Greg Bear, War Dogs
(Orbit Oct 2014)

This first book in a new series presents a future Earth transformed by the technology and insights of seemingly benevolent advanced aliens called the Gurus… but 13 years after their arrival, the bill for all that help comes due: the Gurus are being pursued by an ancient enemy, and they need the people of Earth to fight them on the battlefields of Mars. ‘‘Be excited. Be very excited.’’ [Russell Letson]





Gail Carriger, Waistcoats & Weaponry
(Little, Brown Nov 2014)

In the third volume in the author’s Finishing School series, a spin-off from the Parasol Protectorate steampunk series, indomitable heroine Sophronia takes a train journey to Scotland with her friends… only to find the train is full of lethal cargo that could put all of London in danger. Will her wits and the steel-bladed fan sewn into her corset be sufficient to save the day?





Jonathan Carroll, Bathing the Lion
(St. Martin’s Oct 2014)

Carroll’s work is always hard to pin down, and his latest novel is no different, reading like a blend of Kafka, Philip K. Dick, and the Brothers Grimm, among other things. The inhabitants of a small Vermont town share a dream that reveals the existence of cosmic ‘‘mechanics’’ who work to save the world from de- scending into chaos… and now these strangers have to do their own parts to help hold the world together. ‘‘Carroll manages to weave his colorful imagery into a surreal tapestry which, if not quite seamless, is im- mensely appealing in its generosity and good humor.’’ [Gary K. Wolfe]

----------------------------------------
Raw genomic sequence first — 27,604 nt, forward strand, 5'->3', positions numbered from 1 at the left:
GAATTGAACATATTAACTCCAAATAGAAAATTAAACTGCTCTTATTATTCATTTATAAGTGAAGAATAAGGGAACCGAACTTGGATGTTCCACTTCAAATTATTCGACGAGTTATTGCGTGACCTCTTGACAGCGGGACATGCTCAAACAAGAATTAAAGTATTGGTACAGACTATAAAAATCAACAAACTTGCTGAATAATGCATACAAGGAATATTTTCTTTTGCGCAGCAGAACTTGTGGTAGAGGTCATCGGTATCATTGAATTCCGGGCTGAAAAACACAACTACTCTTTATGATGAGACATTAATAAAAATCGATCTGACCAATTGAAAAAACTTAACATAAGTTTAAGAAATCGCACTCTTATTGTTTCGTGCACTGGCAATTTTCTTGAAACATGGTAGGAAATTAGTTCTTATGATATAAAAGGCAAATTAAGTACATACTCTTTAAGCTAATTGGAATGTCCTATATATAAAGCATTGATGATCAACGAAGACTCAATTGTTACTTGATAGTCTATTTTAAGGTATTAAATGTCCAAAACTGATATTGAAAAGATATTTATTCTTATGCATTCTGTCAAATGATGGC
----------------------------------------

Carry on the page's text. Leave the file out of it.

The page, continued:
William Gibson, The Peripheral
(Penguin/Putnam Oct 2014)

After his celebrated recent trilogy set in the ‘‘near past,’’ Gib- son once again turns his insightful and inventive eye toward the near future, with the story of a woman who witnesses a real murder in a virtual world. ‘‘Dramatic, scary, creepy, violent, and finally satisfying… every scene, every page of the novel is filled with textures and details and observations and inventions and turns of phrase that delight.’’ [Russell Letson]





Lev Grossman, The Magician’s Land
(Viking Aug 2014)

The stunning conclusion to the Magicians trilogy sees Quentin Coldwater, exiled king of the magical land of Fillory, try to make a meaningful life for himself in our mundane world, while becoming entangled with a young student of magic named Plum and facing the literal spirit of his dead girlfriend Alice. Meanwhile, his friends back in Fillory try to save that world from destruction as the land’s magic fades away. This final chapter ‘‘explores the hidden connections between magic, myths, and the workings of the human heart.’’ [Faren Miller]





Peter F. Hamilton, The Abyss Beyond Dreams
(Ballantine Del Rey Oct 2014)

The master of sprawling space opera returns to his Commonwealth universe with the first installment in a new duology set in the year 3326. Commonwealth co-founder Nigel Sheldon infiltrates the Void, an enigmatic construct at the center of the galaxy where the laws of physics are twisted and mysterious aliens plot against humanity.





Harry Harrison, Harry Harrison! Harry Harrison!
(Tor Nov 2014)

We lost this SFWA Grandmaster in 2012 at the age of 87, but this memoir of his life in science fiction was his final project, and was largely completed before his death. The volume is rounded out by autobiographical essays Harrison intended to integrate into the larger work. The memoir ‘‘outlines a life of unconventional choices that led to unexpected destinations, adventures comfortable and otherwise, and generally happy endings.’’ [Russell Letson]





Maria Dahvana Headley & Kat Howard, The End of the Sentence
(Subterranean Press Sep 2014)